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Climbing Kilimanjaro

Mount Kilimanjaro Rescue

While climbing Mount Kilimanjaro weather gradually changes and might start experiencing altitude sickness. Altitude sickness is caused by the failure of the body to adapt quickly enough to the reduced level of oxygen in the air as one gains altitude. It is likely that you will experience some form of mild altitude sickness when climbing a high mountain climb.

Some of the symptoms that you experience are headache, light-headedness, nausea, sleeplessness and a loss of appetite, loss of balance and dizziness,however in most cases these sickness can be controlled by light painkillers such as panadol, tylanol and others which are available.

Our experienced mountain guides are trained to identify these conditions and offer advice. All climbers are also advised to inform their guide of any change they feel in their bodies.

We highly recommend that you seek medical advice before you attempt your mountain climb to know whether you are fit enough. After the advice you can start light training to prepare yourself. Taking a travel insurance is also recommended, whether it’s your trip, your possessions, your luggage, or your health, travel insurance — and most important, the right kind of travel insurance has become an essential item to pack for smart travelers.

Some Useful Tips

Drink lots and eat much:A successful Mount Kilimanjaroclimb is supposed to drink as much water as he/she can, at least 3 liters per day or more. Conditions on the mountains can make you lose your appetite, however you have to try to eat a balanced diet as much as possible to generate the energy you need for the climb. Our mountain cooks are well trained and prepare palatable diet for both vegetarians and non-vegetarians.

Walking pace should be slow (Pole Pole): Walking at a slow pace is recommended to take full advantage of acclimatization.

Accommodation on the mountain: With exception of Marangu route where accommodation is on park huts. You have to camp on all the other routes, Kilimanjaro Centre For Trekking and Ecotourism (KCTE) will provide all the camping equipment but you have to bring your own climbing gear.

To increase your chances of reaching the summit, our itineraries have been designed in such a way that you have to trick your body by walking to high altitude and then descending top a lower altitude, this is referred to as acclimatization.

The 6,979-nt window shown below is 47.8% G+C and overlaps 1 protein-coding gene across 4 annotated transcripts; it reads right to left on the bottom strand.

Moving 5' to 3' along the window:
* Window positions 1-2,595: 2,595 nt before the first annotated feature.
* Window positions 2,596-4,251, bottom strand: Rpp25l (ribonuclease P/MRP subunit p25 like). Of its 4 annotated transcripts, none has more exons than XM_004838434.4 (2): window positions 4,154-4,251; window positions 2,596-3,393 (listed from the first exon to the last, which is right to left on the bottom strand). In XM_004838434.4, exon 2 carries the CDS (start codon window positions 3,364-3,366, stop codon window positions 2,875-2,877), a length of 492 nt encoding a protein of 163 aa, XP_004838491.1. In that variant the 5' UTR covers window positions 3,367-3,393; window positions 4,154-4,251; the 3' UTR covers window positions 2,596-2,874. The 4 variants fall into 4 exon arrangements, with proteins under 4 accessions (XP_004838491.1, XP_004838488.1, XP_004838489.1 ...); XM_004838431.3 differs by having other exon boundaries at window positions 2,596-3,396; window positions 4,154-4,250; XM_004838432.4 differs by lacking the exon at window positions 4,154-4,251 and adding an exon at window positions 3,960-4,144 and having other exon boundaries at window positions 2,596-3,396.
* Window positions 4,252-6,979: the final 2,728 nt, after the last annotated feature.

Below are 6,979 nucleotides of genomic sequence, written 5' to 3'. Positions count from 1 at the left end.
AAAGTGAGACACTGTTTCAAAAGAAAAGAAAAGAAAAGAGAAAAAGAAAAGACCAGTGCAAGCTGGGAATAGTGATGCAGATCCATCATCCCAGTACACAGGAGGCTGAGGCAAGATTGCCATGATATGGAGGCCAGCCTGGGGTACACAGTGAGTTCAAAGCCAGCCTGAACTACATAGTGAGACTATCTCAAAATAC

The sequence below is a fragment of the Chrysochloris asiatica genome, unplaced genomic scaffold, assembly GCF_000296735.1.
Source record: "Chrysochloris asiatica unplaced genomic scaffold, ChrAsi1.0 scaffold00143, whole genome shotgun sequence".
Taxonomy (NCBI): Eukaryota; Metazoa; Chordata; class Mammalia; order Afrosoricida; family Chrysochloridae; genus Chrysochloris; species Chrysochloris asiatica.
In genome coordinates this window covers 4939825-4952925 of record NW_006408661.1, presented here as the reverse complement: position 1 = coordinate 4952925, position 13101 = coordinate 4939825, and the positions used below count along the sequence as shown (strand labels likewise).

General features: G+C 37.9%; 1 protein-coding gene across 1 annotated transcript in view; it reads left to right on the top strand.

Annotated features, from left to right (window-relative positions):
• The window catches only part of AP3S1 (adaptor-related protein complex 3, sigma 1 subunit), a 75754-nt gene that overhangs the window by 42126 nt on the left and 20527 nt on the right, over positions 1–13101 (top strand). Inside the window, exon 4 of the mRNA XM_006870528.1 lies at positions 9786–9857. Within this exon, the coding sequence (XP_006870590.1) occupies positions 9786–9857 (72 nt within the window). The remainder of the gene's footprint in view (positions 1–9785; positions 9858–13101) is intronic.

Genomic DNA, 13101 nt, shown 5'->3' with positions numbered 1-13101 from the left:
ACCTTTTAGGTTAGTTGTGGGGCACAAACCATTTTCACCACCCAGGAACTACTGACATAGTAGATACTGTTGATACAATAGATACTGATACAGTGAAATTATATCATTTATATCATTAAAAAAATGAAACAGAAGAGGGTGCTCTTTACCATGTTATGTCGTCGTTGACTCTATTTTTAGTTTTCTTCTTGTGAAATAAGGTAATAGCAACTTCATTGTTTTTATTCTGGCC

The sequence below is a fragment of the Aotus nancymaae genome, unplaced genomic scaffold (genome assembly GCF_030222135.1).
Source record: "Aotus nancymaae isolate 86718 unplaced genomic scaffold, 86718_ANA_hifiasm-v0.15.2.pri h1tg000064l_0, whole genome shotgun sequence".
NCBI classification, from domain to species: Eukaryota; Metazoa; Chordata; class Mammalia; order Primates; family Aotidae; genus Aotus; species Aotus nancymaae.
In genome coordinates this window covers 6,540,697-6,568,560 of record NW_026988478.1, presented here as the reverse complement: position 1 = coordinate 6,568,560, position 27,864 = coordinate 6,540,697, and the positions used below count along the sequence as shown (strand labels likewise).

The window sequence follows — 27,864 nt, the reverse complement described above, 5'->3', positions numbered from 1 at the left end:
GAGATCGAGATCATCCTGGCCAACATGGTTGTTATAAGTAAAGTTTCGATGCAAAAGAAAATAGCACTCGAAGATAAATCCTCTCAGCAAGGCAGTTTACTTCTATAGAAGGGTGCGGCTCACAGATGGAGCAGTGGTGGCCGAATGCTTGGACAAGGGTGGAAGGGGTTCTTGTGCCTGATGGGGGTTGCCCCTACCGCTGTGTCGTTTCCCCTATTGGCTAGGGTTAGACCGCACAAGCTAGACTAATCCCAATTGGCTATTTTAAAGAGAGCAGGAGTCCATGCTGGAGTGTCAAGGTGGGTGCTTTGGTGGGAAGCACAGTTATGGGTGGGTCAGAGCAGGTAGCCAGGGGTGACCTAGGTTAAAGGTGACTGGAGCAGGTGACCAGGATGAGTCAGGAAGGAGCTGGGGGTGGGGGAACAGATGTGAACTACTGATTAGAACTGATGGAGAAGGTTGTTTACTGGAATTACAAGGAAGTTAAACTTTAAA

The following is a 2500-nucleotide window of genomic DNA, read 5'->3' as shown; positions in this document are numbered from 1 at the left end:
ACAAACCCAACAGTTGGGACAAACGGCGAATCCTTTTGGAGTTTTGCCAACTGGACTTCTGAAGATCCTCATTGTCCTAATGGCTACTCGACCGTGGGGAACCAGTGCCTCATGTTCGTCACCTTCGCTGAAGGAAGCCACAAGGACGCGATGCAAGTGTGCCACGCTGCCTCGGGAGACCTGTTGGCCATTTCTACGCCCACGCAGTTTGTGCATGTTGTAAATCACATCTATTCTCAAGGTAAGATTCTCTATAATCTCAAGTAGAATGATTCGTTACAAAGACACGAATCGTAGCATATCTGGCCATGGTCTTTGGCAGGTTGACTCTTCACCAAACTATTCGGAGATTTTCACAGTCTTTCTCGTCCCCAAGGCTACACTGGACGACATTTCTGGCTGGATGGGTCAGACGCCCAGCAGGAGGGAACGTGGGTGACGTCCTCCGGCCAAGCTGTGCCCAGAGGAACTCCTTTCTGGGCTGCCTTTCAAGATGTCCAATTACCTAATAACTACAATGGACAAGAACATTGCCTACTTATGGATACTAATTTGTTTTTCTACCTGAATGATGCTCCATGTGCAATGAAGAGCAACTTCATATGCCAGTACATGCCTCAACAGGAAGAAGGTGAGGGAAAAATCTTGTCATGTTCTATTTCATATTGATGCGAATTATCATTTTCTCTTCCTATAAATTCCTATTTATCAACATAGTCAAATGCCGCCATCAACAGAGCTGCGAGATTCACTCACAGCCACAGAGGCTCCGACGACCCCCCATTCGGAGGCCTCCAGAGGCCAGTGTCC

Our entire Kilimanjaro climber is accompanied by experienced mountain guides, assistant guides, a chef as well as porters. The number of mountain crew allocated to each climb depends on the size of the group.

If it happens that our extreme client fails to continue and has minor sickness will be assisted by assistant guide return back to the gate else chief guide will be taking care of the matter and leave the group with his assistant to continue.

Kilimanjaro Rescue and Safety

In the event that one of our climbers is injured or fall seriously ill, we have an emergency rescue plan in place that has to be followed by our mountain crew. We also get flying doctors membership to all our climbers so that those seriously ill climbers can be evacuated from the mountain by a helicopter ambulance (weather permitting) and transferred to some of the best medical facilities in East Africa. After admission at the hospitals our office then communicated with the climbers travel insurance to settle the medical bills.

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Kilimanjaro is Africa’s most celebrated mountain, the name Kilimanjaro has aroused feelings of passion, wonderment and awe. “Its name is synonymous with Africa itself, and few mountains anywhere on earth have been so enshrouded in romance and mystery. Even the names of the towns which grace the base of the peak have a dream-like quality to them , Rongai, Machame, Moshi and Marangu. Slave traders in another century were guided by it. Great writers with no interest in mountains have written about it. Songs have been sung about it. Empires fought for it. And all the time the stories and myths of Kilimanjaro have grown – some true and some false. Yes, the partially preserved skeleton of a leopard does exist on the icy crater rim at 5,670 m (18,600 ft). No, Queen Victoria did not give the mountain to the Kaiser as a birthday present. But however one looks at it, Kilimanjaro does possess an atmosphere, a personality of the type of which legends are easily born.”

Towering to a height of 5,895 metres (19,340 feet), and resting on a base 80 by 50 kilometres, Kilimanjaro dwarfs any other peak on the African continent. (The next highest summit is Mount Kenya at 5,199 metres – 17,058 feet.) On a clear day Kilimanjaro can be seen from a distance of 160 kilometres, soaring 4,900 metres (16,000 feet) like an island into the sky. It is often described as the highest free-standing mountain in the world in that it is not part of a mountain range, but rises in splendid isolation above African plains.